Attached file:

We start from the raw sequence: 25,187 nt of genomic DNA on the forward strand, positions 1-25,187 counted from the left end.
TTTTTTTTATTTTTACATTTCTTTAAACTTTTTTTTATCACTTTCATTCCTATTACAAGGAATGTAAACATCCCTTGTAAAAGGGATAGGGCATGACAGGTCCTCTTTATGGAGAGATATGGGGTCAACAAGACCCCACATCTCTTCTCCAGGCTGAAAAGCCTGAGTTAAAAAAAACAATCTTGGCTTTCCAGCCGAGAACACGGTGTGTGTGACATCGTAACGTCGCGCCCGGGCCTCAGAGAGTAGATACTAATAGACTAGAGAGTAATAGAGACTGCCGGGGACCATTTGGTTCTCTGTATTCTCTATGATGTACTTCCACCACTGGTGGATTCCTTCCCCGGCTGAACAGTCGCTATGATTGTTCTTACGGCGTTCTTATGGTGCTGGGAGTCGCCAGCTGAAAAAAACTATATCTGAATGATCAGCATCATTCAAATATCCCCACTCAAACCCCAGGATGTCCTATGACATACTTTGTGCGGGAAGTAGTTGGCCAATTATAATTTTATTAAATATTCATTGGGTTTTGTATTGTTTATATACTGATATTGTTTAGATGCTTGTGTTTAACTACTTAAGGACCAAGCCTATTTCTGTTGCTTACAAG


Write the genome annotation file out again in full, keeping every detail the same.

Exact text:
We start from the raw sequence: 25,187 nt of genomic DNA on the forward strand, positions 1-25,187 counted from the left end.
TTTTTTTTATTTTTACATTTCTTTAAACTTTTTTTTATCACTTTCATTCCTATTACAAGGAATGTAAACATCCCTTGTAAAAGGGATAGGGCATGACAGGTCCTCTTTATGGAGAGATATGGGGTCAACAAGACCCCACATCTCTTCTCCAGGCTGAAAAGCCTGAGTTAAAAAAAACAATCTTGGCTTTCCAGCCGAGAACACGGTGTGTGTGACATCGTAACGTCGCGCCCGGGCCTCAGAGAGTAGATACTAATAGACTAGAGAGTAATAGAGACTGCCGGGGACCATTTGGTTCTCTGTATTCTCTATGATGTACTTCCACCACTGGTGGATTCCTTCCCCGGCTGAACAGTCGCTATGATTGTTCTTACGGCGTTCTTATGGTGCTGGGAGTCGCCAGCTGAAAAAAACTATATCTGAATGATCAGCATCATTCAAATATCCCCACTCAAACCCCAGGATGTCCTATGACATACTTTGTGCGGGAAGTAGTTGGCCAATTATAATTTTATTAAATATTCATTGGGTTTTGTATTGTTTATATACTGATATTGTTTAGATGCTTGTGTTTAACTACTTAAGGACCAAGCCTATTTCTGTTGCTTACAAG